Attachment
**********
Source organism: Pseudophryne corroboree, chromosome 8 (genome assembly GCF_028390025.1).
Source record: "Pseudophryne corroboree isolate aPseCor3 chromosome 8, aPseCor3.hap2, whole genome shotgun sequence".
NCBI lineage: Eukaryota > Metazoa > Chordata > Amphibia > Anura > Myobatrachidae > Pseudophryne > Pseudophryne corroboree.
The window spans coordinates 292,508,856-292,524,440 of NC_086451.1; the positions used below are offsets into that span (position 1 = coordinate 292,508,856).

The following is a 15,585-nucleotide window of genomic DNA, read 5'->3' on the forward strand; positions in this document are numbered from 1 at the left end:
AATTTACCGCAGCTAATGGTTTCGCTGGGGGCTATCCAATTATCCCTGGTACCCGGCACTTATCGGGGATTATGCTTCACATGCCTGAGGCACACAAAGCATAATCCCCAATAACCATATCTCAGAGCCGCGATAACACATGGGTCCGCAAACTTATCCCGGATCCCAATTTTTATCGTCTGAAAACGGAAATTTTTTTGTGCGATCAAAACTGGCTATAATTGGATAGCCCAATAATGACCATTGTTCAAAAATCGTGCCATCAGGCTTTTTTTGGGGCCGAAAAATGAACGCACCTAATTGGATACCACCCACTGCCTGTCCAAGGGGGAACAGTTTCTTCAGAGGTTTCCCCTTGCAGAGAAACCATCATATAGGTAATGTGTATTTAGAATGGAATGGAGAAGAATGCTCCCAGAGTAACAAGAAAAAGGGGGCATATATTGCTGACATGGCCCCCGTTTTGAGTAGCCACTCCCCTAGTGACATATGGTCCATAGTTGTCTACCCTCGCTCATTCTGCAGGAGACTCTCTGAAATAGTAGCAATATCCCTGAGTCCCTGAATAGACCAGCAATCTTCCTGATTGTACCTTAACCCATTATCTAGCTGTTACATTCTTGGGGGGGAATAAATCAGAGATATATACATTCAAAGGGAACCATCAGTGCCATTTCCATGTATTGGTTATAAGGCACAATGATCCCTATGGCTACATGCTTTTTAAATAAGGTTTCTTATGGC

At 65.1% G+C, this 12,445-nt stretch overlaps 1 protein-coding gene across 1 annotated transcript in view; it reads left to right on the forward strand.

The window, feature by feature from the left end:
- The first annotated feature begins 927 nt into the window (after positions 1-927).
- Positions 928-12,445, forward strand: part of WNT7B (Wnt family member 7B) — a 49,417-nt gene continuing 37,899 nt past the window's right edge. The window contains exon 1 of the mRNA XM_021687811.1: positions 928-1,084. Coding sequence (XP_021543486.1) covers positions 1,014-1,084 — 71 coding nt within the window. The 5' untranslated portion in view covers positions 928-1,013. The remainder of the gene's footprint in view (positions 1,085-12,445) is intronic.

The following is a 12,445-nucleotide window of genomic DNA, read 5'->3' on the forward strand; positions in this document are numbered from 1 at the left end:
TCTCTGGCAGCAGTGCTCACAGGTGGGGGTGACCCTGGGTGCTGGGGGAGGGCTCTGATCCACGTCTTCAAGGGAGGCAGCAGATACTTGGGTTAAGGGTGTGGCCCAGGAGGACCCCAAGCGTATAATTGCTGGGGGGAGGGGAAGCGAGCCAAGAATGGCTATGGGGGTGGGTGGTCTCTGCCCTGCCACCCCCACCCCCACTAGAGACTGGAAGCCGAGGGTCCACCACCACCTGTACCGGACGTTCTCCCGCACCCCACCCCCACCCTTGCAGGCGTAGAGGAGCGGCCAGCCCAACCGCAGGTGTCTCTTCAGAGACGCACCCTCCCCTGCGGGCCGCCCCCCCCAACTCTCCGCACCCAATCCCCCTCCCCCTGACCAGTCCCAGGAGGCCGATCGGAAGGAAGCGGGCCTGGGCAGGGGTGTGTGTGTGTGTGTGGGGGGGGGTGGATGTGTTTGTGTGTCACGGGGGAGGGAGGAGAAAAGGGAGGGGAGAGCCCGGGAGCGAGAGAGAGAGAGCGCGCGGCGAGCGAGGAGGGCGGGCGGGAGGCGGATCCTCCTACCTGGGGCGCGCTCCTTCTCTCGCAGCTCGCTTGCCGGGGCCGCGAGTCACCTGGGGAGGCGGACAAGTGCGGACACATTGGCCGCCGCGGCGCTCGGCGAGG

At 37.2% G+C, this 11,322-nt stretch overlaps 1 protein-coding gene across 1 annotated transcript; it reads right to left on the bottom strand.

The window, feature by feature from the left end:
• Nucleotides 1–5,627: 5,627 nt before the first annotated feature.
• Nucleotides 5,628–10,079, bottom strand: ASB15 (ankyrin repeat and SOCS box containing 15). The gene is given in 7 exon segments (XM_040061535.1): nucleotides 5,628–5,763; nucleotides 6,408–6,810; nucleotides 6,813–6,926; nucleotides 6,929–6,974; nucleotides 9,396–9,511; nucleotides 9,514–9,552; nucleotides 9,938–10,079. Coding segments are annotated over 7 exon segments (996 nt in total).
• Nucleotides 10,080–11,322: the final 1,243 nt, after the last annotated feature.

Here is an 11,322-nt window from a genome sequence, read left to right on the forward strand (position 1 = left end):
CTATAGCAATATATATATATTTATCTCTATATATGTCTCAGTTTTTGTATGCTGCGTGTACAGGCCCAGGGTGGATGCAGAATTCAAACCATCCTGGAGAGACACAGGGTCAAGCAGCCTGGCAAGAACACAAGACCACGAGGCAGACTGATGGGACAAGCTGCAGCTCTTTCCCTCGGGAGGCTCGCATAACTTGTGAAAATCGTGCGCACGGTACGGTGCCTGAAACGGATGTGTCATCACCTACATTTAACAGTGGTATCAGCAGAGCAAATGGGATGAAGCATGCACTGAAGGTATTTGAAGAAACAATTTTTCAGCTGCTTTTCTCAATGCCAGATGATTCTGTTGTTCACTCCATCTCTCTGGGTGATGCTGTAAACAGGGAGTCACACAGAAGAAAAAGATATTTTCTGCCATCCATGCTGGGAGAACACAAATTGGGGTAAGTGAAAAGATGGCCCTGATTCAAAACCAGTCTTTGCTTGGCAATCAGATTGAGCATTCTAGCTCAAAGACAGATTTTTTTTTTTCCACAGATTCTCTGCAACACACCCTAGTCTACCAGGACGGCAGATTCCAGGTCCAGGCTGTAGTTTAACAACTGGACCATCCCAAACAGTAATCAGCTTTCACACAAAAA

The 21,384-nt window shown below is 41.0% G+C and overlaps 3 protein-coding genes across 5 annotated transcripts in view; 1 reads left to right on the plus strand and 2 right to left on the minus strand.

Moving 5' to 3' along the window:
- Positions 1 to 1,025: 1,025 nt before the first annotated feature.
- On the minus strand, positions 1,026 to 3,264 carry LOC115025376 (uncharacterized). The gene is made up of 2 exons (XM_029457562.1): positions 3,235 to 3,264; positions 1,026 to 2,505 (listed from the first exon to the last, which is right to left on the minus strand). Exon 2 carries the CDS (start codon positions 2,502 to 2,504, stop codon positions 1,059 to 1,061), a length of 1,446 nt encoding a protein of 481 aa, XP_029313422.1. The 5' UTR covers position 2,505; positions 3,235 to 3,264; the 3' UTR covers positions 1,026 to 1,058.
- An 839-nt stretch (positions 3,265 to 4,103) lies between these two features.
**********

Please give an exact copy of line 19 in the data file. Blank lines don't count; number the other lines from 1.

CTATAGCAATATATATATATTTATCTCTATATATGTCTCAGTTTTTGTATGCTGCGTGTACAGGCCCAGGGTGGATGCAGAATTCAAACCATCCTGGAGAGACACAGGGTCAAGCAGCCTGGCAAGAACACAAGACCACGAGGCAGACTGATGGGACAAGCTGCAGCTCTTTCCCTCGGGAGGCTCGCATAACTTGTGAAAATCGTGCGCACGGTACGGTGCCTGAAACGGATGTGTCATCACCTACATTTAACAGTGGTATCAGCAGAGCAAATGGGATGAAGCATGCACTGAAGGTATTTGAAGAAACAATTTTTCAGCTGCTTTTCTCAATGCCAGATGATTCTGTTGTTCACTCCATCTCTCTGGGTGATGCTGTAAACAGGGAGTCACACAGAAGAAAAAGATATTTTCTGCCATCCATGCTGGGAGAACACAAATTGGGGTAAGTGAAAAGATGGCCCTGATTCAAAACCAGTCTTTGCTTGGCAATCAGATTGAGCATTCTAGCTCAAAGACAGATTTTTTTTTTTCCACAGATTCTCTGCAACACACCCTAGTCTACCAGGACGGCAGATTCCAGGTCCAGGCTGTAGTTTAACAACTGGACCATCCCAAACAGTAATCAGCTTTCACACAAAAA